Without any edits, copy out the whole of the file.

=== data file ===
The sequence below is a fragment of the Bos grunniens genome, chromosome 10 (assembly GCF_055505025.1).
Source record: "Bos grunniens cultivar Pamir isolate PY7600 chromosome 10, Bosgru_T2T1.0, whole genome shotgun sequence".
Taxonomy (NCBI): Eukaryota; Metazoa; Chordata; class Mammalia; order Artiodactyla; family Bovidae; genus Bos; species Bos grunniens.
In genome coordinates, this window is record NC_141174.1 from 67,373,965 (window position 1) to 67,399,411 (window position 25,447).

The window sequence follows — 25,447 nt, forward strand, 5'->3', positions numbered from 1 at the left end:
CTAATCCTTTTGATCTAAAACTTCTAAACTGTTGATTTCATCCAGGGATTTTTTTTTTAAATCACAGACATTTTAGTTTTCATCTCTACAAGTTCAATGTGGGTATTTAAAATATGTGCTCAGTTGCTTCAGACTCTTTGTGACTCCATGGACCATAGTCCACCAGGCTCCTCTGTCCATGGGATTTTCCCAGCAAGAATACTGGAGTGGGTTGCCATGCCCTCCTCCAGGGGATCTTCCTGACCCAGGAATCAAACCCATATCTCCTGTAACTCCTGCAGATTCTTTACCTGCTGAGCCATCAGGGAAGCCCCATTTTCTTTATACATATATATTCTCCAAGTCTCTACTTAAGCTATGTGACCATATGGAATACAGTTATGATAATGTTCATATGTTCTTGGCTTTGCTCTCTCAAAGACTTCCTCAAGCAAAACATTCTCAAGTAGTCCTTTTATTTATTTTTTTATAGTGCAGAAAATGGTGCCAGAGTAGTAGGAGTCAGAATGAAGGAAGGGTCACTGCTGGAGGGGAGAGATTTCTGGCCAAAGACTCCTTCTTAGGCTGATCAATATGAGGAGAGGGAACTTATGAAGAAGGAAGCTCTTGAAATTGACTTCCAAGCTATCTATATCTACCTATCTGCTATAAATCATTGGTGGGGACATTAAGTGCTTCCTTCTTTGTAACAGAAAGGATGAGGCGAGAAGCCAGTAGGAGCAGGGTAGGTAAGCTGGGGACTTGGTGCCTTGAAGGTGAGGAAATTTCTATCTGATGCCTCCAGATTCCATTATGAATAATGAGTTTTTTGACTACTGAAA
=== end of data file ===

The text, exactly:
The sequence below is a fragment of the Bos grunniens genome, chromosome 10 (assembly GCF_055505025.1).
Source record: "Bos grunniens cultivar Pamir isolate PY7600 chromosome 10, Bosgru_T2T1.0, whole genome shotgun sequence".
Taxonomy (NCBI): Eukaryota; Metazoa; Chordata; class Mammalia; order Artiodactyla; family Bovidae; genus Bos; species Bos grunniens.
In genome coordinates, this window is record NC_141174.1 from 67,373,965 (window position 1) to 67,399,411 (window position 25,447).

The window sequence follows — 25,447 nt, forward strand, 5'->3', positions numbered from 1 at the left end:
CTAATCCTTTTGATCTAAAACTTCTAAACTGTTGATTTCATCCAGGGATTTTTTTTTTAAATCACAGACATTTTAGTTTTCATCTCTACAAGTTCAATGTGGGTATTTAAAATATGTGCTCAGTTGCTTCAGACTCTTTGTGACTCCATGGACCATAGTCCACCAGGCTCCTCTGTCCATGGGATTTTCCCAGCAAGAATACTGGAGTGGGTTGCCATGCCCTCCTCCAGGGGATCTTCCTGACCCAGGAATCAAACCCATATCTCCTGTAACTCCTGCAGATTCTTTACCTGCTGAGCCATCAGGGAAGCCCCATTTTCTTTATACATATATATTCTCCAAGTCTCTACTTAAGCTATGTGACCATATGGAATACAGTTATGATAATGTTCATATGTTCTTGGCTTTGCTCTCTCAAAGACTTCCTCAAGCAAAACATTCTCAAGTAGTCCTTTTATTTATTTTTTTATAGTGCAGAAAATGGTGCCAGAGTAGTAGGAGTCAGAATGAAGGAAGGGTCACTGCTGGAGGGGAGAGATTTCTGGCCAAAGACTCCTTCTTAGGCTGATCAATATGAGGAGAGGGAACTTATGAAGAAGGAAGCTCTTGAAATTGACTTCCAAGCTATCTATATCTACCTATCTGCTATAAATCATTGGTGGGGACATTAAGTGCTTCCTTCTTTGTAACAGAAAGGATGAGGCGAGAAGCCAGTAGGAGCAGGGTAGGTAAGCTGGGGACTTGGTGCCTTGAAGGTGAGGAAATTTCTATCTGATGCCTCCAGATTCCATTATGAATAATGAGTTTTTTGACTACTGAAA